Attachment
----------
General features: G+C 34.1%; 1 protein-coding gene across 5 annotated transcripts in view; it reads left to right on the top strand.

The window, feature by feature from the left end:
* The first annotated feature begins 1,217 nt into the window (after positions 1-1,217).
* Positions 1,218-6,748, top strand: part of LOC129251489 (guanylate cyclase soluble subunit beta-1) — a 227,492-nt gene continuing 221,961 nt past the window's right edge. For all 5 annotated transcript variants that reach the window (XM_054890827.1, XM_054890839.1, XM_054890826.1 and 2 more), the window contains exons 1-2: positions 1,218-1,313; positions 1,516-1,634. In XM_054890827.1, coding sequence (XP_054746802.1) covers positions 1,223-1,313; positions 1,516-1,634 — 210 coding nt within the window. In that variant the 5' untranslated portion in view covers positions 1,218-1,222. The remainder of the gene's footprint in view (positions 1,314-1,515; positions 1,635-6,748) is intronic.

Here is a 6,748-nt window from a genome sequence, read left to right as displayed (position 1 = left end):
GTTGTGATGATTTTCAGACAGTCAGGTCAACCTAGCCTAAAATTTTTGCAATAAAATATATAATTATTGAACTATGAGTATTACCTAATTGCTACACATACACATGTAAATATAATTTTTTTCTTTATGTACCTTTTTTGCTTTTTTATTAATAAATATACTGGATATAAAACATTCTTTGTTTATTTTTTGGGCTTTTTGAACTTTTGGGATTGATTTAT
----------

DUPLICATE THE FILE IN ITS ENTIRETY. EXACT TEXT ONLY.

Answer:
General features: G+C 34.1%; 1 protein-coding gene across 5 annotated transcripts in view; it reads left to right on the top strand.

The window, feature by feature from the left end:
* The first annotated feature begins 1,217 nt into the window (after positions 1-1,217).
* Positions 1,218-6,748, top strand: part of LOC129251489 (guanylate cyclase soluble subunit beta-1) — a 227,492-nt gene continuing 221,961 nt past the window's right edge. For all 5 annotated transcript variants that reach the window (XM_054890827.1, XM_054890839.1, XM_054890826.1 and 2 more), the window contains exons 1-2: positions 1,218-1,313; positions 1,516-1,634. In XM_054890827.1, coding sequence (XP_054746802.1) covers positions 1,223-1,313; positions 1,516-1,634 — 210 coding nt within the window. In that variant the 5' untranslated portion in view covers positions 1,218-1,222. The remainder of the gene's footprint in view (positions 1,314-1,515; positions 1,635-6,748) is intronic.

Here is a 6,748-nt window from a genome sequence, read left to right as displayed (position 1 = left end):
GTTGTGATGATTTTCAGACAGTCAGGTCAACCTAGCCTAAAATTTTTGCAATAAAATATATAATTATTGAACTATGAGTATTACCTAATTGCTACACATACACATGTAAATATAATTTTTTTCTTTATGTACCTTTTTTGCTTTTTTATTAATAAATATACTGGATATAAAACATTCTTTGTTTATTTTTTGGGCTTTTTGAACTTTTGGGATTGATTTAT